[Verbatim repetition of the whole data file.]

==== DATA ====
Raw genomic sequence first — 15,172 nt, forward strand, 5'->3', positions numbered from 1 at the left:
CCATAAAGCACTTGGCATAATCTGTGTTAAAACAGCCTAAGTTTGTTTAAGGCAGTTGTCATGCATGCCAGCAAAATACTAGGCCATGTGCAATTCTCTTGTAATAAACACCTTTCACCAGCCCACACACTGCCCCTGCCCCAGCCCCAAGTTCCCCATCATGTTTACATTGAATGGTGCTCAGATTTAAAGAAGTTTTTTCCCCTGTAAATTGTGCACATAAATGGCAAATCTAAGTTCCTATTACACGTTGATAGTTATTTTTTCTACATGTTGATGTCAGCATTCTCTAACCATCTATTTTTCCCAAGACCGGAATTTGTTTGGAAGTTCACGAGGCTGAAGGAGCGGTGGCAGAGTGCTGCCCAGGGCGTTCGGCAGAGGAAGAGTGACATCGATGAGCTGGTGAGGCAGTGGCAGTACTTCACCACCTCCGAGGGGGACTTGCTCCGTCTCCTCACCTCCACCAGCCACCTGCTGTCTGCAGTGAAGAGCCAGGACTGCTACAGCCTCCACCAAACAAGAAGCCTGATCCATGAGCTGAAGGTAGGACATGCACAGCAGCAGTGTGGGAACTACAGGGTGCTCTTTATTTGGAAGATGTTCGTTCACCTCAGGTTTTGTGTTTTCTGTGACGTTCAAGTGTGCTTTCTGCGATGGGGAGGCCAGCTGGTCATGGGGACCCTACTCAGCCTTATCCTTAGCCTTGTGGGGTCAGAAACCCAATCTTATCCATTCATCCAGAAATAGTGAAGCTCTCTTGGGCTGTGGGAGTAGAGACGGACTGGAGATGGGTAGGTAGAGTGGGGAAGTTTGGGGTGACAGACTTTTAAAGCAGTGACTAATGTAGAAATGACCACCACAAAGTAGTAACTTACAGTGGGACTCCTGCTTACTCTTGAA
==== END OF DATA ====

Raw genomic sequence first — 15,172 nt, forward strand, 5'->3', positions numbered from 1 at the left:
CCATAAAGCACTTGGCATAATCTGTGTTAAAACAGCCTAAGTTTGTTTAAGGCAGTTGTCATGCATGCCAGCAAAATACTAGGCCATGTGCAATTCTCTTGTAATAAACACCTTTCACCAGCCCACACACTGCCCCTGCCCCAGCCCCAAGTTCCCCATCATGTTTACATTGAATGGTGCTCAGATTTAAAGAAGTTTTTTCCCCTGTAAATTGTGCACATAAATGGCAAATCTAAGTTCCTATTACACGTTGATAGTTATTTTTTCTACATGTTGATGTCAGCATTCTCTAACCATCTATTTTTCCCAAGACCGGAATTTGTTTGGAAGTTCACGAGGCTGAAGGAGCGGTGGCAGAGTGCTGCCCAGGGCGTTCGGCAGAGGAAGAGTGACATCGATGAGCTGGTGAGGCAGTGGCAGTACTTCACCACCTCCGAGGGGGACTTGCTCCGTCTCCTCACCTCCACCAGCCACCTGCTGTCTGCAGTGAAGAGCCAGGACTGCTACAGCCTCCACCAAACAAGAAGCCTGATCCATGAGCTGAAGGTAGGACATGCACAGCAGCAGTGTGGGAACTACAGGGTGCTCTTTATTTGGAAGATGTTCGTTCACCTCAGGTTTTGTGTTTTCTGTGACGTTCAAGTGTGCTTTCTGCGATGGGGAGGCCAGCTGGTCATGGGGACCCTACTCAGCCTTATCCTTAGCCTTGTGGGGTCAGAAACCCAATCTTATCCATTCATCCAGAAATAGTGAAGCTCTCTTGGGCTGTGGGAGTAGAGACGGACTGGAGATGGGTAGGTAGAGTGGGGAAGTTTGGGGTGACAGACTTTTAAAGCAGTGACTAATGTAGAAATGACCACCACAAAGTAGTAACTTACAGTGGGACTCCTGCTTACTCTTGAA